Change remains the byword as the Episcopal Church’s eight-day 77th General Convention winds down today. Generational change, technological change, fiscal and structural change, international change, liturgical change, and more: these dynamics are in much in play as the church moves forward locally, regionally and globally.
And it is change for the best: one senses that there is true readiness and great good will across the church for meeting the challenges and maximizing the possibilities posed by such far-reaching progress. Indeed, there is a strong sense of working together at this Convention meeting, which is the 10th such triennial gathering that has afforded me the opportunity to participate as a reporter-observer.
The peaceful spirit that has moved through the proceedings was central in the daily Eucharistic liturgies, and it now carries us forward as we return home. Part of the peace experienced here in Indianapolis, in these change-charged times, has come from encountering so many impressive and skilled young leaders who are rising up to lead the church forward into the next generations.
For example, newly ordained priest Otis Gaddis III of Washington D.C. spoke insightfully at Tuesday night’s seminary dinner of Berkeley Divinity School at Yale, noting that growth “begins with pruning.” Gaddis is a co-founder of the Episcopal Evangelism Network, “a national student organization for seminarians with missional vocations in progressive evangelism and contextual entrepreneurial ministry.” With such skill in clipping and nurturing, our church-family tree is in excellent hands.
The Rev. Jesse Zink of Phoenix, also a Berkeley grad, also spoke with equal depth and passion for his work of building greater connection and relationships across the Anglican Communion. His new book is titled Grace at the Garbage Dump: Making Sense of Mission in the 21st Century, a reflection on ministry amid deep poverty. Popular author-speaker Brian McLaren calls Zink “talented as a writer, honest as a Christian thinker, and smart as an activist – exactly the kind of voice we need.”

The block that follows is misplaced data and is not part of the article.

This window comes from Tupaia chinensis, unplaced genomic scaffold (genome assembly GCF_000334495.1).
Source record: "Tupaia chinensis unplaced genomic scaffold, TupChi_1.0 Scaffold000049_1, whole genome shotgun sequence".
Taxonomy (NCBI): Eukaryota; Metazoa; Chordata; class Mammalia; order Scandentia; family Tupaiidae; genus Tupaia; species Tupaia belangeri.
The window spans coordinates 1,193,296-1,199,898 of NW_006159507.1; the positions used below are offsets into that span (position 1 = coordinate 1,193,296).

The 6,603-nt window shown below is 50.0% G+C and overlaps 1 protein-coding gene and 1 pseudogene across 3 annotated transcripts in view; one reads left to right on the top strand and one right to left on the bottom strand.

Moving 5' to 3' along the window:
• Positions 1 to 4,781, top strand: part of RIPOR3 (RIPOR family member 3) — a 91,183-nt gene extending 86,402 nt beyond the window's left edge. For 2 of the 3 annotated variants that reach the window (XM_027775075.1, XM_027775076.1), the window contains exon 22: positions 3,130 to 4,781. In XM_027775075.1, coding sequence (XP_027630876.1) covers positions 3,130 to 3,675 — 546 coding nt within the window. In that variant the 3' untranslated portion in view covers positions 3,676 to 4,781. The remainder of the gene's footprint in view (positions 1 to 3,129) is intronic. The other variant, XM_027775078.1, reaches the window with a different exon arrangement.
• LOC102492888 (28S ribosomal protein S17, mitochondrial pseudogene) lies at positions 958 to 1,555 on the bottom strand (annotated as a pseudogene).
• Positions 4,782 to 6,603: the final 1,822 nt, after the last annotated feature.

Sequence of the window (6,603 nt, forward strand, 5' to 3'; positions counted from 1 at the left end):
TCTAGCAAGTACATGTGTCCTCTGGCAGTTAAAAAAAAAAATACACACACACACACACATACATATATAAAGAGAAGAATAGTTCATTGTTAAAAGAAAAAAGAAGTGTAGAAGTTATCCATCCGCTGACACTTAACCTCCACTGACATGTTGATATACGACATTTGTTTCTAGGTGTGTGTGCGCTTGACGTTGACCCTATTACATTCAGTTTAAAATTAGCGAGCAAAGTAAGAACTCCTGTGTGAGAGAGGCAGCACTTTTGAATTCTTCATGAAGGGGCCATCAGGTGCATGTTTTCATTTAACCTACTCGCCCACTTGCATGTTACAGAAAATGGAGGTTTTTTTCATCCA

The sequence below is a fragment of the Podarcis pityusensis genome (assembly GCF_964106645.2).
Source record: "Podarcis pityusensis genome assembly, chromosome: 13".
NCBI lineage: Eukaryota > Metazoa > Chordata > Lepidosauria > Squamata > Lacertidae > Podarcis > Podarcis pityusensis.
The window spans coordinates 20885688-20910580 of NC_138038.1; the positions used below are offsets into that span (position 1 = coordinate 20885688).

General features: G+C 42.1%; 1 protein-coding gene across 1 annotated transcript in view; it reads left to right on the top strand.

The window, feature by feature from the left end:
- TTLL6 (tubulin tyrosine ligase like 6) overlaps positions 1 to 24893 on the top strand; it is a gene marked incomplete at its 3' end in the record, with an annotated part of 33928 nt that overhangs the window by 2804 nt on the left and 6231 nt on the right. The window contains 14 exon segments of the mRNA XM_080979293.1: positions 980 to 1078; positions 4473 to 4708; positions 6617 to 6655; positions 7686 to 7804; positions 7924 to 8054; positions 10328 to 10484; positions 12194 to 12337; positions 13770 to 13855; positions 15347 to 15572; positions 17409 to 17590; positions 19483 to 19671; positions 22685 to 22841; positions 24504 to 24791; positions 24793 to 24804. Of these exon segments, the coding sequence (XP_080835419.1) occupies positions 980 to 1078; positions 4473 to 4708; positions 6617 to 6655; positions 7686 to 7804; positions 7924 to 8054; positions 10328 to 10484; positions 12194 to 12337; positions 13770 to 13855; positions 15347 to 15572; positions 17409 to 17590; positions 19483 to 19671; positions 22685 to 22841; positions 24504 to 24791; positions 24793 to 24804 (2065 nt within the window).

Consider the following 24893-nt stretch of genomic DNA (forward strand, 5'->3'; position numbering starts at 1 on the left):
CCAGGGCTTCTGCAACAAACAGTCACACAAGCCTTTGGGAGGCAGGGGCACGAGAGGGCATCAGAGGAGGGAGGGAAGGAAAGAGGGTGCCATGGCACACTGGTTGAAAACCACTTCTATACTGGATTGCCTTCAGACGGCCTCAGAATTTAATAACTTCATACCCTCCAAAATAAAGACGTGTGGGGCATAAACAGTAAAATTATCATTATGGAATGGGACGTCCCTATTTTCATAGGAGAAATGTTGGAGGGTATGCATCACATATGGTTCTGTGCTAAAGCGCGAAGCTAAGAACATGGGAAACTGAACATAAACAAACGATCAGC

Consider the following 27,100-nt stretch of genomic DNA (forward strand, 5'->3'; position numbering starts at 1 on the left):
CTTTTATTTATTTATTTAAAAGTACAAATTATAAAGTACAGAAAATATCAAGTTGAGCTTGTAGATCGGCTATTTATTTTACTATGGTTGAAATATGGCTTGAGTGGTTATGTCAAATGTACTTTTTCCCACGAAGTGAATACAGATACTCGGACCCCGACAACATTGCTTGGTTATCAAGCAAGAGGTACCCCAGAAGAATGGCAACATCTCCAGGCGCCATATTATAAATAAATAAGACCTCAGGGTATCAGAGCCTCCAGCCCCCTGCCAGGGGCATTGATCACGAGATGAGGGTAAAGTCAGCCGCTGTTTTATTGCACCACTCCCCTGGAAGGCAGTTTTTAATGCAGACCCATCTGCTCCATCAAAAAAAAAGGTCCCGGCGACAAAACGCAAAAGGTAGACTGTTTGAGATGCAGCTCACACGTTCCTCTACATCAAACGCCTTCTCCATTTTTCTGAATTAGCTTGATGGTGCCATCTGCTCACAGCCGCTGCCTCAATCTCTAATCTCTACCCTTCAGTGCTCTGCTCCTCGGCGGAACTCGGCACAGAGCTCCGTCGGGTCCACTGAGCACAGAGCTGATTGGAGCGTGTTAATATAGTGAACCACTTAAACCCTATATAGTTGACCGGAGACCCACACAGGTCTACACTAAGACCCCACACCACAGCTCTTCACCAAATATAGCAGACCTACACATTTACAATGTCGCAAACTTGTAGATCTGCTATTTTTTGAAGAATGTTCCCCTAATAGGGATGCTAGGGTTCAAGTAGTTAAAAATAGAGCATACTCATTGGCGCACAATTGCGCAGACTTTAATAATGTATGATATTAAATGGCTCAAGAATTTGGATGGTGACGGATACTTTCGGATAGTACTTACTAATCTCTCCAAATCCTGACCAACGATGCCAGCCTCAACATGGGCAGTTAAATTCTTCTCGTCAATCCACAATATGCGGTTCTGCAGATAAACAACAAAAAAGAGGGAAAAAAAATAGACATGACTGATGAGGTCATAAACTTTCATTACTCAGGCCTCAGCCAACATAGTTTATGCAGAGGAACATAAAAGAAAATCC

Yes, exactly — just like the graceful calm of Leandra Lambert of Brooklyn, an intern who shared in staffing the reception co-sponsored in honor of Bishop Suheil Dawani by the Presiding Bishop, Bishop Jon Bruno of Los Angeles, and the American Friends of the Episcopal Diocese of Jerusalem. One of 23 seminarians who attended Convention through the young adult program of the Episcopal Church Center, Lambert is now off to Harvard Divinity School to pursue her goals of studying theology and law.
Meanwhile, as part of the Official Youth Presence at Convention, Nora Vinas of the Sarasota-based Diocese of Southwest Florida, and Patrick Melendez of the San Francisco-based Diocese of California, offered compelling remarks, bringing the same message to the House of Bishops, House of Deputies, and Church Women’s Triennial, respectively. A video of their speeches is here.
All in all, one leaves Indianapolis with great contentment that the vitality and legacy of the Episcopal Church is moving increasingly into the hands and hearts and minds of exceptional members of emerging generations. And with the joy of passing on new responsibilities to these young leaders comes gratitude for those who have since the mid-1980s trusted my own cohort of peers with new and increasing complex tasks.
We also share deep gratitude for our bishops and deputies and their skill, grace and hard work in representing our Diocese of Los Angeles so well in this gathering. The same is true of our delegates to the Church Women’s Triennial, our diocesan volunteers who have overseen operations from security to the print shop, and our diocesan communication team, which this year included the generous participation of Digital Faith, our diocese’s web services provider. And particular thanks are especially due the bishop and people of the Diocese of Indianapolis for their remarkable hospitality, to Convention manager Lori Ionnitiu for all arrangements, to the Church Center staff, and to Presiding Bishop Katharine Jefferts Schori for challenging the church in her Sunday sermon to climb the “fence between fear and possibility.”
In general, this Convention meeting has been outstanding. May its peaceful spirit shared so generously here travel with us all on our journeys and pervade our ongoing ministries.
— Robert Williams serves the Diocese of Los Angeles as canon for community relations. He is also a former director of communication at the Episcopal Church Center in New York, and a former editor of the General Convention Daily newspaper.